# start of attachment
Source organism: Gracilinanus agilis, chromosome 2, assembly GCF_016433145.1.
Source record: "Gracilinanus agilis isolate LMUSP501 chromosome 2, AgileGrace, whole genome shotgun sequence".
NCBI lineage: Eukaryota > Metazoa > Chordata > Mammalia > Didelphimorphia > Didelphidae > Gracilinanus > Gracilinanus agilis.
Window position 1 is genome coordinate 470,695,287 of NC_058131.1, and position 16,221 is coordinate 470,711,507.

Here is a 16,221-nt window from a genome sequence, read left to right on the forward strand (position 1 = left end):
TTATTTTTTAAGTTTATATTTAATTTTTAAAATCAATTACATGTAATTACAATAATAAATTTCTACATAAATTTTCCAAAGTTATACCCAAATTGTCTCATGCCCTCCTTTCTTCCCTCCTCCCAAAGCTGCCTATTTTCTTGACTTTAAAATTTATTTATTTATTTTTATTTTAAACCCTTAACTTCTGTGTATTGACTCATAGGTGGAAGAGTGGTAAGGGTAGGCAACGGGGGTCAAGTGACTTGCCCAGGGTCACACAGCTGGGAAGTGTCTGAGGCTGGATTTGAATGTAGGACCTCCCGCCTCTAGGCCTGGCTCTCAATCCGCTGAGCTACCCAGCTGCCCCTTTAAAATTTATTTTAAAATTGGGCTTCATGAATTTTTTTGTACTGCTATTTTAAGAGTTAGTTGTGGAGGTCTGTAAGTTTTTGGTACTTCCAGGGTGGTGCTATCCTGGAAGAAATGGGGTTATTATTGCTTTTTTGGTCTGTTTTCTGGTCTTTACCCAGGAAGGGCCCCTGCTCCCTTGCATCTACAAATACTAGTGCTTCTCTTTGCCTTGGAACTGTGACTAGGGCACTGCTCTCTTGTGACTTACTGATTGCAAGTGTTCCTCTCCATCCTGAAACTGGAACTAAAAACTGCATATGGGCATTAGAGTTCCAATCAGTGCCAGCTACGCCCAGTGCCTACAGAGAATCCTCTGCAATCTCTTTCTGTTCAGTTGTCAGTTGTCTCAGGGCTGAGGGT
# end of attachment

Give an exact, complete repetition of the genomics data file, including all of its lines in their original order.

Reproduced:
Source organism: Gracilinanus agilis, chromosome 2, assembly GCF_016433145.1.
Source record: "Gracilinanus agilis isolate LMUSP501 chromosome 2, AgileGrace, whole genome shotgun sequence".
NCBI lineage: Eukaryota > Metazoa > Chordata > Mammalia > Didelphimorphia > Didelphidae > Gracilinanus > Gracilinanus agilis.
Window position 1 is genome coordinate 470,695,287 of NC_058131.1, and position 16,221 is coordinate 470,711,507.

Here is a 16,221-nt window from a genome sequence, read left to right on the forward strand (position 1 = left end):
TTATTTTTTAAGTTTATATTTAATTTTTAAAATCAATTACATGTAATTACAATAATAAATTTCTACATAAATTTTCCAAAGTTATACCCAAATTGTCTCATGCCCTCCTTTCTTCCCTCCTCCCAAAGCTGCCTATTTTCTTGACTTTAAAATTTATTTATTTATTTTTATTTTAAACCCTTAACTTCTGTGTATTGACTCATAGGTGGAAGAGTGGTAAGGGTAGGCAACGGGGGTCAAGTGACTTGCCCAGGGTCACACAGCTGGGAAGTGTCTGAGGCTGGATTTGAATGTAGGACCTCCCGCCTCTAGGCCTGGCTCTCAATCCGCTGAGCTACCCAGCTGCCCCTTTAAAATTTATTTTAAAATTGGGCTTCATGAATTTTTTTGTACTGCTATTTTAAGAGTTAGTTGTGGAGGTCTGTAAGTTTTTGGTACTTCCAGGGTGGTGCTATCCTGGAAGAAATGGGGTTATTATTGCTTTTTTGGTCTGTTTTCTGGTCTTTACCCAGGAAGGGCCCCTGCTCCCTTGCATCTACAAATACTAGTGCTTCTCTTTGCCTTGGAACTGTGACTAGGGCACTGCTCTCTTGTGACTTACTGATTGCAAGTGTTCCTCTCCATCCTGAAACTGGAACTAAAAACTGCATATGGGCATTAGAGTTCCAATCAGTGCCAGCTACGCCCAGTGCCTACAGAGAATCCTCTGCAATCTCTTTCTGTTCAGTTGTCAGTTGTCTCAGGGCTGAGGGT